Environment & Biodiversity

How did Lakshadweep’s distinct cultural landscape emerge?

  • The Prime Minister’s recent visit to Lakshadweep has pushed the islands into the national spotlight.


LocationIn the Arabian Sea, off the southwestern coast of India.
Geographical FormationFormed by coral activities and have a coral atoll structure.
Formation as UTFormed as a Union Territory of India in 1956.
Total IslandsComprises 36 islands, including atolls, coral reefs, and submerged banks.
Inhibition10 of the 36 islands are inhabited.
CapitalKavaratti is the capital of the Union Territory.
AreaTotal area of 32 sq km.

Lakshadweep’s Cultural Uniqueness 

  • Diverse Influences: The islands exhibit a distinct blend of cultural influences from Malayalis, Arabs, Tamils, and Kannadigas.
  • Islamic Practice: The form of Islam practiced here differs from that of the rest of India, reflecting the islands’ unique ethnic and linguistic heritage.

Historical Foundations: A Hindu Society Prior to Islam

  • Early Settlers: According to scholar Andrew W Forbes, the initial settlers were most likely Malabari mariners, possibly castaways.
  • Hindu Influence: Evidence suggests a pre-Islamic Hindu community, including buried idols and traditional melodies evoking old Hindu traditions.

Conversion to Islam: A Gradual Process

  • Arab Invasion: Regular contact with Arab merchants and sailors resulted in the gradual conversion of islanders to Islam, which differed from Islamic practices on the Indian mainland.
  • Islam Can Be Introduced Peacefully: According to historian Mahmood Kooria, the arrival of Islam in the region, including Lakshadweep, was marked by minimal political turmoil, mostly through trade relations.

Insulation from Mainland Influences on Cultural Development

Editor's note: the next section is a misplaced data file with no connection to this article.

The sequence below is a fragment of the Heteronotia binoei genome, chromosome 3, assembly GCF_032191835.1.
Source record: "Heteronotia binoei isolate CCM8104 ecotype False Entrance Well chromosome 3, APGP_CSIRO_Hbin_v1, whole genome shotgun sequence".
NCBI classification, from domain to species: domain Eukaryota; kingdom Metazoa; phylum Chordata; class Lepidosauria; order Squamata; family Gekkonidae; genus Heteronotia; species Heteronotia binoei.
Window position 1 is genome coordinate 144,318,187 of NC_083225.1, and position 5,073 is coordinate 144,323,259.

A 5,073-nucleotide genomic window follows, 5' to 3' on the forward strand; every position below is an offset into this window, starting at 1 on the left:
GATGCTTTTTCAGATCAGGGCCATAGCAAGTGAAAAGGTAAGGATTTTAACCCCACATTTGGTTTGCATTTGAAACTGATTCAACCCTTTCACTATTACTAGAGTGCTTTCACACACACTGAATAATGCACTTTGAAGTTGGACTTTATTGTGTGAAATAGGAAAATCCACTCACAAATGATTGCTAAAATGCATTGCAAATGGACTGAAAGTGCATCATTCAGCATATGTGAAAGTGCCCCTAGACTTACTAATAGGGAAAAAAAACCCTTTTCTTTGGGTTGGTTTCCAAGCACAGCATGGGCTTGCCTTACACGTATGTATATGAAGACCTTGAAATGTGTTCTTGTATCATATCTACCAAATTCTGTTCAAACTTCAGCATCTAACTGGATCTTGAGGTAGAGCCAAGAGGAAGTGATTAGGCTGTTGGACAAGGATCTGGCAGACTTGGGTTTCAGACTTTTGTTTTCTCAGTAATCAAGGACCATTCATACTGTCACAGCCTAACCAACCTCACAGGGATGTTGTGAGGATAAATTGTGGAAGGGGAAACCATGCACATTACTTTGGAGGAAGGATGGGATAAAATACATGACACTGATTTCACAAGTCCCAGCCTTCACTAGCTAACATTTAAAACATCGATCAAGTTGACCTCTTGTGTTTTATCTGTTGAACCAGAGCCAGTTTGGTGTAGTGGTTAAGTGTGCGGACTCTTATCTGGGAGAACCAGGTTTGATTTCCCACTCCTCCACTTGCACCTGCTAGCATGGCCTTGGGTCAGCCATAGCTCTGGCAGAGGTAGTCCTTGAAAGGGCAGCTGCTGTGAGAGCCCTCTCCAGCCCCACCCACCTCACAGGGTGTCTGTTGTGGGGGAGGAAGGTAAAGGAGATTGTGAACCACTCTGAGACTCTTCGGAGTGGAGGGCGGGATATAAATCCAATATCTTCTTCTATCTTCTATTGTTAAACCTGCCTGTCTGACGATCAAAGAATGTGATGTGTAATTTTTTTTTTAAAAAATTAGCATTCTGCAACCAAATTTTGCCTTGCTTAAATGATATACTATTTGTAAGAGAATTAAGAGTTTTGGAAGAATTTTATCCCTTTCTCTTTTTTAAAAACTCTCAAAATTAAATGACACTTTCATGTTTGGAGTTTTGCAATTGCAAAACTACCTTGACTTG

• Control by the Arakkal Kingdom: The islands were ruled by the Arakkal kingdom of Kannur, Kerala’s only Muslim dynasty, in the 16th century.
  • Interactions with European Powers: Despite confrontations with European powers, the islands retained a level of security and isolation.
  • British rule further isolated Lakshadweep, allowing its culture to evolve independently of mainland India.
  • Linguistic variety: The islands’ seclusion is mirrored in their linguistic variety, with the predominant languages being Malayalam, Jazari, and Mahl.

Matrilineal Society: A Distinctive Aspect of Islam in Lakshadweep

  • Matriliny in Islamic Culture: The Islamic civilization of Lakshadweep is characterised by matriliny, or tracing descent and property through the mother’s line.
  • Contrary to customary Islamic customs, anthropologist Leela Dube emphasises the compatibility of matriliny with Islam in Lakshadweep.
  • Kerala’s Impact: Historian Manu Pillai connects the matrilineal legacy to Kerala’s cultural patterns, where matriliny was practiced by the Nairs and Namboodiris.
  • Broader Indian Ocean Context: According to Kooria, matriliny is frequent among Muslims in the Indian Ocean region, implying a broader cultural context.

Religious and sociological perspectives

  • Islanders say their matrilineal practice is compatible with Islam, citing Prophet Muhammad’s life with his first wife, Khadija.
  • Sociological Point of View: Dr. N P Hafiz Mohamad emphasises that matriliny is an important part of the islanders’ Islamic practice.


  • Preservation of Distinctive Traditions: Lakshadweep’s relative isolation has aided in the preservation of its distinct cultural and religious customs.
  • The islands reflect a remarkable synthesis of numerous cultural and religious elements, producing a separate identity within the Indian subcontinent.
  • Significance in Indian Ocean Culture: The cultural practices of Lakshadweep, notably its matrilineal society, illustrate the connectivity and diversity of cultures throughout the Indian Ocean region.
And get notified everytime we publish a new blog post.